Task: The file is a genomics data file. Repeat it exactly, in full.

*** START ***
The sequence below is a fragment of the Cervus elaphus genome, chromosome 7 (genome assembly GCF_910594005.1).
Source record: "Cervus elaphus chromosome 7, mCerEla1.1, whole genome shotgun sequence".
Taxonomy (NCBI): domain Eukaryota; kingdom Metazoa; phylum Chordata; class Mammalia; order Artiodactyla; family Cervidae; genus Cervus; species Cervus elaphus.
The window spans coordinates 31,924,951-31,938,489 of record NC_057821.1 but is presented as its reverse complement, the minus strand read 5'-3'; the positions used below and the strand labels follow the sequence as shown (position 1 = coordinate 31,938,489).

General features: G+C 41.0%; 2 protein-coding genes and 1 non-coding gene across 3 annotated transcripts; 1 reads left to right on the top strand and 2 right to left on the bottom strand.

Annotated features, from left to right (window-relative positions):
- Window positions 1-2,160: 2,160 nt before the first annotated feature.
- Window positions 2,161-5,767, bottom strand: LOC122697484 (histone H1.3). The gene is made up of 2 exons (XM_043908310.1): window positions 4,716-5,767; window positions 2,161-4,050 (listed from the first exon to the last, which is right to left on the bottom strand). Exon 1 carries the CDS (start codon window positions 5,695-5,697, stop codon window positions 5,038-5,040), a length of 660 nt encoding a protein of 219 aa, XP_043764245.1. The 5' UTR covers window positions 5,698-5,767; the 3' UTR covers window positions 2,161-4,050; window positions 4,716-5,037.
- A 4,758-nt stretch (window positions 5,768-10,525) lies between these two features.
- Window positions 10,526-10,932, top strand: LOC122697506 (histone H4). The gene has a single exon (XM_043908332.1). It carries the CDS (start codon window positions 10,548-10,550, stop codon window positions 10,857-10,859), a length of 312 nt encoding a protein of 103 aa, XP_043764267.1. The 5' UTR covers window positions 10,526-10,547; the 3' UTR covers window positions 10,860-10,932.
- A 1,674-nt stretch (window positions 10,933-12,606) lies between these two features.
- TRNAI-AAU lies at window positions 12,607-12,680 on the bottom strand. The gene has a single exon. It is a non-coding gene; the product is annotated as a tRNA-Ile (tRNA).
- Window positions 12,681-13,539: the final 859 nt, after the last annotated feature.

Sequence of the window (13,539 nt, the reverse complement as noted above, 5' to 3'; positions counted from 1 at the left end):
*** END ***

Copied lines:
The sequence below is a fragment of the Cervus elaphus genome, chromosome 7 (genome assembly GCF_910594005.1).
Source record: "Cervus elaphus chromosome 7, mCerEla1.1, whole genome shotgun sequence".
Taxonomy (NCBI): domain Eukaryota; kingdom Metazoa; phylum Chordata; class Mammalia; order Artiodactyla; family Cervidae; genus Cervus; species Cervus elaphus.
The window spans coordinates 31,924,951-31,938,489 of record NC_057821.1 but is presented as its reverse complement, the minus strand read 5'-3'; the positions used below and the strand labels follow the sequence as shown (position 1 = coordinate 31,938,489).

General features: G+C 41.0%; 2 protein-coding genes and 1 non-coding gene across 3 annotated transcripts; 1 reads left to right on the top strand and 2 right to left on the bottom strand.

Annotated features, from left to right (window-relative positions):
- Window positions 1-2,160: 2,160 nt before the first annotated feature.
- Window positions 2,161-5,767, bottom strand: LOC122697484 (histone H1.3). The gene is made up of 2 exons (XM_043908310.1): window positions 4,716-5,767; window positions 2,161-4,050 (listed from the first exon to the last, which is right to left on the bottom strand). Exon 1 carries the CDS (start codon window positions 5,695-5,697, stop codon window positions 5,038-5,040), a length of 660 nt encoding a protein of 219 aa, XP_043764245.1. The 5' UTR covers window positions 5,698-5,767; the 3' UTR covers window positions 2,161-4,050; window positions 4,716-5,037.
- A 4,758-nt stretch (window positions 5,768-10,525) lies between these two features.
- Window positions 10,526-10,932, top strand: LOC122697506 (histone H4). The gene has a single exon (XM_043908332.1). It carries the CDS (start codon window positions 10,548-10,550, stop codon window positions 10,857-10,859), a length of 312 nt encoding a protein of 103 aa, XP_043764267.1. The 5' UTR covers window positions 10,526-10,547; the 3' UTR covers window positions 10,860-10,932.
- A 1,674-nt stretch (window positions 10,933-12,606) lies between these two features.
- TRNAI-AAU lies at window positions 12,607-12,680 on the bottom strand. The gene has a single exon. It is a non-coding gene; the product is annotated as a tRNA-Ile (tRNA).
- Window positions 12,681-13,539: the final 859 nt, after the last annotated feature.

Sequence of the window (13,539 nt, the reverse complement as noted above, 5' to 3'; positions counted from 1 at the left end):